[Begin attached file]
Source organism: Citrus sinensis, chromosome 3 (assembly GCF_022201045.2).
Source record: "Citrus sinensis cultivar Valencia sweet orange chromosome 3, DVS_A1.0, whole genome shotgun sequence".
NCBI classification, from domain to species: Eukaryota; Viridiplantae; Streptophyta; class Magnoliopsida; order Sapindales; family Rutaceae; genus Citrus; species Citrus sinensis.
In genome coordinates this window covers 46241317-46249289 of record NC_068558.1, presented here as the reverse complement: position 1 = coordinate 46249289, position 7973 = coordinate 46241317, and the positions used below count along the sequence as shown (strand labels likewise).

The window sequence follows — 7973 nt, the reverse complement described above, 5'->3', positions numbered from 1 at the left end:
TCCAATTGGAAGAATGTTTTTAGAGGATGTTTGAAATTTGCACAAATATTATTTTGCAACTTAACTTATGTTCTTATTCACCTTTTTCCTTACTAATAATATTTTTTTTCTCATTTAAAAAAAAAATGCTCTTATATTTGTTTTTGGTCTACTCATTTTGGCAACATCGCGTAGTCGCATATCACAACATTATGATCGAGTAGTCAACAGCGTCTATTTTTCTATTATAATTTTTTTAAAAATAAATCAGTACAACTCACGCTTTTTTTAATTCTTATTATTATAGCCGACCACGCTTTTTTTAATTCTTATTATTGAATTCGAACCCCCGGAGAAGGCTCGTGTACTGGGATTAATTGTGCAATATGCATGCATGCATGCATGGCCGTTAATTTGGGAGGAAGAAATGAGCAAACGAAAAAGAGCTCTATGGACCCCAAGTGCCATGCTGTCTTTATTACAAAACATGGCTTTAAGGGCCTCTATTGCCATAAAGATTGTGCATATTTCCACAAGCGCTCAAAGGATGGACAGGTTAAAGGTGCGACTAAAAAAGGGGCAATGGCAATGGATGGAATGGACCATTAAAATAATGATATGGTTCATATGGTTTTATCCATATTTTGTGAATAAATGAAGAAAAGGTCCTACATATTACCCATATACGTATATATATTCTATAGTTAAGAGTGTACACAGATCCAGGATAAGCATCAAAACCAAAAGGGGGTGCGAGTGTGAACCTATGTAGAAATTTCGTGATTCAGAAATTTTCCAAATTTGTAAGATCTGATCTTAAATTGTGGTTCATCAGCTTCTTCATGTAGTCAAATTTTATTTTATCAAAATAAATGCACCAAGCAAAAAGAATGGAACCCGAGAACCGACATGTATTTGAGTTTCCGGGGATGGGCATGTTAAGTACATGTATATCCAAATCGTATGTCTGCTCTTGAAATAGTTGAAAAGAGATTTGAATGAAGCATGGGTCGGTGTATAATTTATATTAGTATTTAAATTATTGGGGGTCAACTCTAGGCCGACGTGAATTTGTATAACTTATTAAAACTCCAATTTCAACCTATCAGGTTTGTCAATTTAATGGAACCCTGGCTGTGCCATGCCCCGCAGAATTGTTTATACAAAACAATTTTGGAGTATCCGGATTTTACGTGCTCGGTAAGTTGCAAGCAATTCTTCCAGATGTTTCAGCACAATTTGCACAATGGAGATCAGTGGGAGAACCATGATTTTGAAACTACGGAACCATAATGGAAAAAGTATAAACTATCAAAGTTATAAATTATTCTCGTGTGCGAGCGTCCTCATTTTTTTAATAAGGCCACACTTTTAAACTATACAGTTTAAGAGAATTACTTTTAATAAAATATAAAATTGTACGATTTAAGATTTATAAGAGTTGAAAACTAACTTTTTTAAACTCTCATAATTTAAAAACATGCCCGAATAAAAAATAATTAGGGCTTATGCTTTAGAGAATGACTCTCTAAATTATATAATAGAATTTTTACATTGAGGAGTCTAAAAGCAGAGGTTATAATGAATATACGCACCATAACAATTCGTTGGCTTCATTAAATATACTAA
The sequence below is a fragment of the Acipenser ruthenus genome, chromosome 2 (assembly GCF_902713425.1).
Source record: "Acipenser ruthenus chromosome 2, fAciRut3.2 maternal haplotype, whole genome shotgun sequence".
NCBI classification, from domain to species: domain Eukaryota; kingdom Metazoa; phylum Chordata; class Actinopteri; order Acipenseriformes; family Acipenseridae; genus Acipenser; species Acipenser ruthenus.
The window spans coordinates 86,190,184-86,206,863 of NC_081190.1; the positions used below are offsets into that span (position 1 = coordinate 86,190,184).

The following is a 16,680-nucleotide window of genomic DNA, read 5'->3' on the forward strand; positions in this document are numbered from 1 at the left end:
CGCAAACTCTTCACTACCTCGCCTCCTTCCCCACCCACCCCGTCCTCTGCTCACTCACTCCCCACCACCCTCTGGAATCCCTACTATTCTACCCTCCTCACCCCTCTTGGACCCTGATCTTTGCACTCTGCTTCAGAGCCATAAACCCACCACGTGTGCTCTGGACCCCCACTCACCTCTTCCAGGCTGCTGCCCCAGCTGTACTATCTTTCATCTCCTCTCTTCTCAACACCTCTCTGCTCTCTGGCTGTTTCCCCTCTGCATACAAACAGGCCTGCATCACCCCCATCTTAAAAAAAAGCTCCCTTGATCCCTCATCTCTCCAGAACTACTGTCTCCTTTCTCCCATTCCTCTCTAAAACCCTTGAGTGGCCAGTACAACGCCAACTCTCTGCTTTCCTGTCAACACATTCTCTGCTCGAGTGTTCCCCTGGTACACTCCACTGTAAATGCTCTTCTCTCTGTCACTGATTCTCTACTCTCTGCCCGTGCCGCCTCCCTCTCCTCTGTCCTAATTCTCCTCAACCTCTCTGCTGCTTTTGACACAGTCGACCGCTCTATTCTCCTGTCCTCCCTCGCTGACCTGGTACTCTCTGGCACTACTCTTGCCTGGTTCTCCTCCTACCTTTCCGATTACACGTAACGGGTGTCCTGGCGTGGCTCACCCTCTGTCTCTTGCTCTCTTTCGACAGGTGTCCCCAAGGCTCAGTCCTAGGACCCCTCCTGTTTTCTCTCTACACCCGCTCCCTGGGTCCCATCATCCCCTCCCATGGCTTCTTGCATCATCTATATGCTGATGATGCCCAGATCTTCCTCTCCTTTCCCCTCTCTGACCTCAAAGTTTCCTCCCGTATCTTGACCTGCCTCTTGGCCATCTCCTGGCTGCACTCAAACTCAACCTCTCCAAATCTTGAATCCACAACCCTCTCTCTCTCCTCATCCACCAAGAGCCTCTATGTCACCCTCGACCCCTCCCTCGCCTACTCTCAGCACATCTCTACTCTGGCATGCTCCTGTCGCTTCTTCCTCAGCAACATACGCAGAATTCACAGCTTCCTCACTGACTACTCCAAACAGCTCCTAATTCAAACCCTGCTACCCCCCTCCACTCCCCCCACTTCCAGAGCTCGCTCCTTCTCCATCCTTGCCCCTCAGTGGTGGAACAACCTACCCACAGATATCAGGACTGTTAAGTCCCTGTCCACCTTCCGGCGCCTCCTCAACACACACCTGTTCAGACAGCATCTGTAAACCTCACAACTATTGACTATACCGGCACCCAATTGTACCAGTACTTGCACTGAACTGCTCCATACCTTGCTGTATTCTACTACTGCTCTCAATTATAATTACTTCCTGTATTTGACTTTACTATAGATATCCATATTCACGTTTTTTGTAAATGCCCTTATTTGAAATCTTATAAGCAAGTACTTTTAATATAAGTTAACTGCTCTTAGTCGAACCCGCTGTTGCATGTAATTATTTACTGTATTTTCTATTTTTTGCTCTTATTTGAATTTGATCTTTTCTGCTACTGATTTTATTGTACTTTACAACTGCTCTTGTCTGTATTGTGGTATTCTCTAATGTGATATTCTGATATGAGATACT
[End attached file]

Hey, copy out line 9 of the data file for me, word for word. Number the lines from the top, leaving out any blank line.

NCBI classification, from domain to species: domain Eukaryota; kingdom Metazoa; phylum Chordata; class Actinopteri; order Acipenseriformes; family Acipenseridae; genus Acipenser; species Acipenser ruthenus.